Around this time of year, nurse practitioners and physician assistants should be taking a few extra minutes to convince reluctant parents to get their children vaccinated against influenza. 

In 2006, the CDC extended influenza vaccine recommendations to include children aged 2 to 4 years. However, Canada did not institute this recommendation until 2010, which allowed researchers to compare emergency room visits for influenza-like symptoms in Boston and Montreal before and after the U.S. recommendation change. 

Study data recently published in the Canadian Medical Association Journal indicated that visits for influenza-like symptoms in this age group decreased by 34% after the recommendation change, reminding us that vaccination really works!

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Here are some facts that might help you highlight the benefits of influenza vaccine and convince reluctant parents to have their child vaccinated this year:

  • Influenza can be deadly. In the United States last year, 115 children died from influenza, many of whom were previously healthy.
  • If your child is older than 2 years, in most cases he or she may receive the vaccine intranasally and won’t even need to get an injection.
  • If your child gets influenza he or she will feel bad. Do you really want your child to suffer from symptoms that can be prevented?
  • Children with influenza are contagious to other unvaccinated family members, including grandparents, who have a higher risk for death from the disease and its complications.
  • If your child becomes ill he or she will miss school for several days, which can impact academic progress.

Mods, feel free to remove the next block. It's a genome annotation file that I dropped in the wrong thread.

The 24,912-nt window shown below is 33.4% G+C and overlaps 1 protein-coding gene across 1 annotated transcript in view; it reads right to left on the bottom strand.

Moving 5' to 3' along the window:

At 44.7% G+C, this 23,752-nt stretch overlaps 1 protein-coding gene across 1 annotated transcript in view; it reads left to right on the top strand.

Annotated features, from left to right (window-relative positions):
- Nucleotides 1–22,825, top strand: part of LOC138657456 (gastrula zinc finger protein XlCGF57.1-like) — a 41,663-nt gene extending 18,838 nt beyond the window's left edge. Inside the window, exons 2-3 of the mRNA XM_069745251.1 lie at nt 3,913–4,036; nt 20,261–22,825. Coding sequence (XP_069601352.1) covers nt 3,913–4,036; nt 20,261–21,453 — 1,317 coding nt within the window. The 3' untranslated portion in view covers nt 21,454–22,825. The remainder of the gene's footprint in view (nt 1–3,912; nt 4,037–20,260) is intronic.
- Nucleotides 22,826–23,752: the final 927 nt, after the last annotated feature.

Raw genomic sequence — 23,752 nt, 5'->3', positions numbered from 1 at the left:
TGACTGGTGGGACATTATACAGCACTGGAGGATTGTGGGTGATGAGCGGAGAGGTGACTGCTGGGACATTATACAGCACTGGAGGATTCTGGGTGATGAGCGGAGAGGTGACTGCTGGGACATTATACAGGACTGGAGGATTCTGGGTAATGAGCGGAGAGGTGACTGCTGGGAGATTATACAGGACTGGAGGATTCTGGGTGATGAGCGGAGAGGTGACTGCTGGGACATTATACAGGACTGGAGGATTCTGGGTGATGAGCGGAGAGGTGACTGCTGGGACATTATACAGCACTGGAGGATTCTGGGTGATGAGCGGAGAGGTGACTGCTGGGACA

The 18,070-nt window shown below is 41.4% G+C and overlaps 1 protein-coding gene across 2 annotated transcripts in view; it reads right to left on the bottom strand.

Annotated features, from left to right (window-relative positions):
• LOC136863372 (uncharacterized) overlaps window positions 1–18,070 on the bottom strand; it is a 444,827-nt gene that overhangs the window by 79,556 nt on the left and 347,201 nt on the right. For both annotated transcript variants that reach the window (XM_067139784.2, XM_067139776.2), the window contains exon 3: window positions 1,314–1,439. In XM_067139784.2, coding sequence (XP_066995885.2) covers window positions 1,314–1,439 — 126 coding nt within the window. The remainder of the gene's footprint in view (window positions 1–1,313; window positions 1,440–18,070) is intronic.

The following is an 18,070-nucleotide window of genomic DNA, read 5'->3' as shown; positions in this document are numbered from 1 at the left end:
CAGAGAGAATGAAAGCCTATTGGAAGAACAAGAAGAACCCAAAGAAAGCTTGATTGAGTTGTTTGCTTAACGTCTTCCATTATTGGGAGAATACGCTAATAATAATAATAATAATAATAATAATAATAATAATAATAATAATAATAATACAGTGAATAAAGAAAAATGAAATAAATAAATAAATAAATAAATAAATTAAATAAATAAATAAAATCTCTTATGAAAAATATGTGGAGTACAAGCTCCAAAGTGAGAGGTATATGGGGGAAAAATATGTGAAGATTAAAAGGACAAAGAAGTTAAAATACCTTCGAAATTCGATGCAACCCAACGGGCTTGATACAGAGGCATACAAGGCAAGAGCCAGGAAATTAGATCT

• If you are employed, you will also miss several days of work, resulting in unplanned, un-fun use of your paid leave or loss of revenue for your family.
  • Medications used to treat influenza symptoms, such as oseltamivir (Tamiflu, Genentech) and zanamivir (Relenza, GlaxoSmithKline) can be expensive, and their efficacy is limited, especially if started more than 48 hours after symptoms begin.

Take some time to explain to parents the difference between influenza and other viral upper respiratory infections that they or their children may contract during the course of influenza season. 

Many parents mistakenly believe that because their child got sick at some point after receiving the influenza vaccine that it did not work, or if the illness happened within a week or two of vaccine administration, that the vaccine caused the illness. Try to dispel these myths.

And remember to be a good example. Get your flu shot early. Tell your patients that you get vaccinated every year, you did not experience any side effects and you didn’t get influenza.

I know it is not easy to have these conversations with parents, but it is our job to be advocates for children’s health, and so we must try. Because of your efforts, a few more children and their extended families will have less risk for contracting influenza this season.

Do you have other good points to convince reluctant parents? Share them with us in the comments section below.

Julee B. Waldrop, DNP, FNP, PNP, is the Director of the MSN-DNP Program and an associate professor at the University of Central Florida. She provides health care to children at a local community health center.

Centers for Disease Control and Prevention. MMWR. 2011; 60(33): 1128-1132.

Centers for Disease Control and Prevention. MMWR. 2011;60 (RR01): 1-24.

Hoen AG et al. CMAJ. 2011;183: E1025-E1032.